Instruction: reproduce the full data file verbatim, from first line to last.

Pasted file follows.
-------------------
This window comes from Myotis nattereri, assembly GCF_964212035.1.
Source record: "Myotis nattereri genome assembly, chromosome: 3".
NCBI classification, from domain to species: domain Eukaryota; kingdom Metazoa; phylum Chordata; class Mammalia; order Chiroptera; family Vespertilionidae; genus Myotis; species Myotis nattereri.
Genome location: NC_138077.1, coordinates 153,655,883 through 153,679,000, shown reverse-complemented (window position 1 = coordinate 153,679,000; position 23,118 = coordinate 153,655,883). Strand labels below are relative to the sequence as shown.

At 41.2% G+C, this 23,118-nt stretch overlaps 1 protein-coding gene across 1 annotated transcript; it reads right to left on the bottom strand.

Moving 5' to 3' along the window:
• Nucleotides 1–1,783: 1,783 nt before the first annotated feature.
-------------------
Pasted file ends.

This window comes from Myotis nattereri, assembly GCF_964212035.1.
Source record: "Myotis nattereri genome assembly, chromosome: 3".
NCBI classification, from domain to species: domain Eukaryota; kingdom Metazoa; phylum Chordata; class Mammalia; order Chiroptera; family Vespertilionidae; genus Myotis; species Myotis nattereri.
Genome location: NC_138077.1, coordinates 153,655,883 through 153,679,000, shown reverse-complemented (window position 1 = coordinate 153,679,000; position 23,118 = coordinate 153,655,883). Strand labels below are relative to the sequence as shown.

At 41.2% G+C, this 23,118-nt stretch overlaps 1 protein-coding gene across 1 annotated transcript; it reads right to left on the bottom strand.

Moving 5' to 3' along the window:
• Nucleotides 1–1,783: 1,783 nt before the first annotated feature.